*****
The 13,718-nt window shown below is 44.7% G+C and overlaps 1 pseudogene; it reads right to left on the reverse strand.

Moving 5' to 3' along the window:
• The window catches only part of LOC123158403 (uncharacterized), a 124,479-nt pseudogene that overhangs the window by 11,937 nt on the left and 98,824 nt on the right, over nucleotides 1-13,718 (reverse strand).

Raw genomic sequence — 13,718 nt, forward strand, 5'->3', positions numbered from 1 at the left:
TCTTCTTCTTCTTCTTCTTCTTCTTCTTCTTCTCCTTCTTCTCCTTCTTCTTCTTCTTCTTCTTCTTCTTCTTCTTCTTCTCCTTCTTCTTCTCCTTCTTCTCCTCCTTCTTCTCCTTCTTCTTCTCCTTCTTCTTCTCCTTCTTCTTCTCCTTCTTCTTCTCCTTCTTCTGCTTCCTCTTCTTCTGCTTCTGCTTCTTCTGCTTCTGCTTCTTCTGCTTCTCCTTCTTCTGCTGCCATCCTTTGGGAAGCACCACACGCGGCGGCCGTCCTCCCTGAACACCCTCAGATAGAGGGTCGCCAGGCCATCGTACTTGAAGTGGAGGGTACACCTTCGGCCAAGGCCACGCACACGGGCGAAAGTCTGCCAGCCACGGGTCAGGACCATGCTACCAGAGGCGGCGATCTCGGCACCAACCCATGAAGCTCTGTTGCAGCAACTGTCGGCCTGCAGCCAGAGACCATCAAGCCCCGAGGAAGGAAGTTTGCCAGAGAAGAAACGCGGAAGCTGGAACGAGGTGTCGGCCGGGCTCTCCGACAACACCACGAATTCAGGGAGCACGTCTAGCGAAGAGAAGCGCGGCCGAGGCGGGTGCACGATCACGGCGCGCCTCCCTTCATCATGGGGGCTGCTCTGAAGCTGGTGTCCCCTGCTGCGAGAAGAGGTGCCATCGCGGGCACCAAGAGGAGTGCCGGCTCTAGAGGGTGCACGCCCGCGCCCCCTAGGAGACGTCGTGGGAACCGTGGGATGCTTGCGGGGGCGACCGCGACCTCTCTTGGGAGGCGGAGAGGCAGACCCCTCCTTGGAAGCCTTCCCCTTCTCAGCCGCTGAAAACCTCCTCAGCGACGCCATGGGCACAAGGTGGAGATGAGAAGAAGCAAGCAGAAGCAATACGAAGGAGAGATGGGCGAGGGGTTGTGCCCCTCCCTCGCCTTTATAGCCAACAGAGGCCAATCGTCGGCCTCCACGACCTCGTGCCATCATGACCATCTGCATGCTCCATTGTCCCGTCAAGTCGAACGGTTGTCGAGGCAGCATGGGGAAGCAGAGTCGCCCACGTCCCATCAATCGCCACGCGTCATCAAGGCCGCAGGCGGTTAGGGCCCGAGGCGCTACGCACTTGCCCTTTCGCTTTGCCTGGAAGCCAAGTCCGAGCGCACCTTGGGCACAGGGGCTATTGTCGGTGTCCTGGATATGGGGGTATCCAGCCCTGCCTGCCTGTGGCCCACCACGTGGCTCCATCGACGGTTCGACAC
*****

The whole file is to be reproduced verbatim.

The 13,718-nt window shown below is 44.7% G+C and overlaps 1 pseudogene; it reads right to left on the reverse strand.

Moving 5' to 3' along the window:
• The window catches only part of LOC123158403 (uncharacterized), a 124,479-nt pseudogene that overhangs the window by 11,937 nt on the left and 98,824 nt on the right, over nucleotides 1-13,718 (reverse strand).

Raw genomic sequence — 13,718 nt, forward strand, 5'->3', positions numbered from 1 at the left:
TCTTCTTCTTCTTCTTCTTCTTCTTCTTCTTCTCCTTCTTCTCCTTCTTCTTCTTCTTCTTCTTCTTCTTCTTCTTCTTCTCCTTCTTCTTCTCCTTCTTCTCCTCCTTCTTCTCCTTCTTCTTCTCCTTCTTCTTCTCCTTCTTCTTCTCCTTCTTCTTCTCCTTCTTCTGCTTCCTCTTCTTCTGCTTCTGCTTCTTCTGCTTCTGCTTCTTCTGCTTCTCCTTCTTCTGCTGCCATCCTTTGGGAAGCACCACACGCGGCGGCCGTCCTCCCTGAACACCCTCAGATAGAGGGTCGCCAGGCCATCGTACTTGAAGTGGAGGGTACACCTTCGGCCAAGGCCACGCACACGGGCGAAAGTCTGCCAGCCACGGGTCAGGACCATGCTACCAGAGGCGGCGATCTCGGCACCAACCCATGAAGCTCTGTTGCAGCAACTGTCGGCCTGCAGCCAGAGACCATCAAGCCCCGAGGAAGGAAGTTTGCCAGAGAAGAAACGCGGAAGCTGGAACGAGGTGTCGGCCGGGCTCTCCGACAACACCACGAATTCAGGGAGCACGTCTAGCGAAGAGAAGCGCGGCCGAGGCGGGTGCACGATCACGGCGCGCCTCCCTTCATCATGGGGGCTGCTCTGAAGCTGGTGTCCCCTGCTGCGAGAAGAGGTGCCATCGCGGGCACCAAGAGGAGTGCCGGCTCTAGAGGGTGCACGCCCGCGCCCCCTAGGAGACGTCGTGGGAACCGTGGGATGCTTGCGGGGGCGACCGCGACCTCTCTTGGGAGGCGGAGAGGCAGACCCCTCCTTGGAAGCCTTCCCCTTCTCAGCCGCTGAAAACCTCCTCAGCGACGCCATGGGCACAAGGTGGAGATGAGAAGAAGCAAGCAGAAGCAATACGAAGGAGAGATGGGCGAGGGGTTGTGCCCCTCCCTCGCCTTTATAGCCAACAGAGGCCAATCGTCGGCCTCCACGACCTCGTGCCATCATGACCATCTGCATGCTCCATTGTCCCGTCAAGTCGAACGGTTGTCGAGGCAGCATGGGGAAGCAGAGTCGCCCACGTCCCATCAATCGCCACGCGTCATCAAGGCCGCAGGCGGTTAGGGCCCGAGGCGCTACGCACTTGCCCTTTCGCTTTGCCTGGAAGCCAAGTCCGAGCGCACCTTGGGCACAGGGGCTATTGTCGGTGTCCTGGATATGGGGGTATCCAGCCCTGCCTGCCTGTGGCCCACCACGTGGCTCCATCGACGGTTCGACAC